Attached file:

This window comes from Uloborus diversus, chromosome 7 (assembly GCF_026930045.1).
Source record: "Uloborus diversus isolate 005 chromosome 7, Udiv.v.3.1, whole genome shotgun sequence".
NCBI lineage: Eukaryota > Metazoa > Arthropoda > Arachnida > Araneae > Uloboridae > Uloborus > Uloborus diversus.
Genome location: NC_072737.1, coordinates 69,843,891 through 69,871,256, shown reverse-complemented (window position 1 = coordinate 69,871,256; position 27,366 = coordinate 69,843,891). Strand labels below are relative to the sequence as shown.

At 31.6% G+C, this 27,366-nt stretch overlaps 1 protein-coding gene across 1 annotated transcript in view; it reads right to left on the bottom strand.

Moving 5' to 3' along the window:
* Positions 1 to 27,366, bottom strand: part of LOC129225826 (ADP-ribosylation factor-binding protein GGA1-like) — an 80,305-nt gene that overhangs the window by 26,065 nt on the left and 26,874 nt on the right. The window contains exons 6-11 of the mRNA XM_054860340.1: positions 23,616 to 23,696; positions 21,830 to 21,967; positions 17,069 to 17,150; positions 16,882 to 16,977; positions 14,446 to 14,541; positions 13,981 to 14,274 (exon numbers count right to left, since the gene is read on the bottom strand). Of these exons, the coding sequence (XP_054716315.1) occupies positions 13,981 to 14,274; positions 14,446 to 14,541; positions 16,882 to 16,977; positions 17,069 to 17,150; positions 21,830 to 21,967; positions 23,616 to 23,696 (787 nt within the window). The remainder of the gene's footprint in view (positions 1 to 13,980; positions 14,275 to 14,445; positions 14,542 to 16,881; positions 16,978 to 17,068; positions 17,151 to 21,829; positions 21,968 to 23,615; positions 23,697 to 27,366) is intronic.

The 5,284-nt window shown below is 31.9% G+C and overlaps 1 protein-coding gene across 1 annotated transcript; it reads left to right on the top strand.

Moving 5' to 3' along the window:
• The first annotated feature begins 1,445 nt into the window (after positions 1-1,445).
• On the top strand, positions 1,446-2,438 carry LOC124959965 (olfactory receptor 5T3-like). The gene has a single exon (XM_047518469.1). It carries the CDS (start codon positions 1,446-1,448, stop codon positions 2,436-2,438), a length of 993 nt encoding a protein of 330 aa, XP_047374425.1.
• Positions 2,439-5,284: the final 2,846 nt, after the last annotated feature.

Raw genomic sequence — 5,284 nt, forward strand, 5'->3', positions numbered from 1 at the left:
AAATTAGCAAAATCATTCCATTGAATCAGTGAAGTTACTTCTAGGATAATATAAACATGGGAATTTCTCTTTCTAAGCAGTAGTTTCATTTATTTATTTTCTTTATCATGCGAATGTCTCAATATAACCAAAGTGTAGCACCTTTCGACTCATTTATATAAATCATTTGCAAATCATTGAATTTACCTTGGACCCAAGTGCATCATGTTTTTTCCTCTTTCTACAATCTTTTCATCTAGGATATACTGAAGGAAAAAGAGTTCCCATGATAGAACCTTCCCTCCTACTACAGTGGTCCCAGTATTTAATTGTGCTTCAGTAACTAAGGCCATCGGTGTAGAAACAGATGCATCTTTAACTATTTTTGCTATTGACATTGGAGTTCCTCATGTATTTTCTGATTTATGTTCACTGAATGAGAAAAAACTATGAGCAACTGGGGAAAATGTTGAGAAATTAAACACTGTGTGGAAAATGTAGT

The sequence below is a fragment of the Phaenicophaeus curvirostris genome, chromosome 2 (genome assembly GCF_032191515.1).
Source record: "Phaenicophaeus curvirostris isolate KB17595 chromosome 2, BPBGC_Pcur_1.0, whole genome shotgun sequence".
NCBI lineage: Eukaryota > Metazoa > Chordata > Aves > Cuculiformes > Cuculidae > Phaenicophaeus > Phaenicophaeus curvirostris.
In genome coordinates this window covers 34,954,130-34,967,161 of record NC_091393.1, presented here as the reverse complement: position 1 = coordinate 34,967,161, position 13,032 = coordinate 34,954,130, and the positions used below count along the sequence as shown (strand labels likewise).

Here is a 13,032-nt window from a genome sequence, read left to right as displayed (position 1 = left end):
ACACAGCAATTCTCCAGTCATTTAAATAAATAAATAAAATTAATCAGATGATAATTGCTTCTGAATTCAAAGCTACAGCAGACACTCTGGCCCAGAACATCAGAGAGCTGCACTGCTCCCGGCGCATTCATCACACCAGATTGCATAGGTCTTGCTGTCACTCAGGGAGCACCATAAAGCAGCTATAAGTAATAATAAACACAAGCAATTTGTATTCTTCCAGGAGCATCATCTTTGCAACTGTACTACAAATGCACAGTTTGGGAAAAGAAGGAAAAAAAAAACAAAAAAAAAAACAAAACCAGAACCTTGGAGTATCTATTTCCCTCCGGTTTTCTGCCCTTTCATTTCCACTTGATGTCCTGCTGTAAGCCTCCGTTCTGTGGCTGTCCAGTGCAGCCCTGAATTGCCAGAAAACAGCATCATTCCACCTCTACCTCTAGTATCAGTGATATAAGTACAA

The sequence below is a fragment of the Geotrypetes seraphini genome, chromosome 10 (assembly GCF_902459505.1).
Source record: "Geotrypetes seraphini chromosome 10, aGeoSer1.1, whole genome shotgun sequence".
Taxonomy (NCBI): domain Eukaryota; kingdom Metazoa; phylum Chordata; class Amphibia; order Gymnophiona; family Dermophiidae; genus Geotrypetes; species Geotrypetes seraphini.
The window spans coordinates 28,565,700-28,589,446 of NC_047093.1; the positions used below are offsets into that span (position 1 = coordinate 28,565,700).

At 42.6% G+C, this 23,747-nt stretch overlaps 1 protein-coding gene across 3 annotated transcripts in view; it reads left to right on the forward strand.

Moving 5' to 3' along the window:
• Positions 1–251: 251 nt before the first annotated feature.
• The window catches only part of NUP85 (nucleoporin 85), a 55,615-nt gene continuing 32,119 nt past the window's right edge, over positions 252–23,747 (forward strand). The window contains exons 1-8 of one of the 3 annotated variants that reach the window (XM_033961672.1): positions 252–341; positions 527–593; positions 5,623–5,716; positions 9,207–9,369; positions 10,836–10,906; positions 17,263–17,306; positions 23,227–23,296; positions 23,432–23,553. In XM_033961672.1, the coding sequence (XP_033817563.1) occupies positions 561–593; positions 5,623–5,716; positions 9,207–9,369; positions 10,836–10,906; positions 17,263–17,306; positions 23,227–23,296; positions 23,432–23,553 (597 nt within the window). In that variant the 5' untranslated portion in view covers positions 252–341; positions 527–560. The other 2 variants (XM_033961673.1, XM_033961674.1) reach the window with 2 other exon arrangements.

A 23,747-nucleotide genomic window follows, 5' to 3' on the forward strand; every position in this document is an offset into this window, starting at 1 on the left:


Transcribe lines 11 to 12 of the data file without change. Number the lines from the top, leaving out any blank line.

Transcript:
• On the top strand, positions 1,446-2,438 carry LOC124959965 (olfactory receptor 5T3-like). The gene has a single exon (XM_047518469.1). It carries the CDS (start codon positions 1,446-1,448, stop codon positions 2,436-2,438), a length of 993 nt encoding a protein of 330 aa, XP_047374425.1.
• Positions 2,439-5,284: the final 2,846 nt, after the last annotated feature.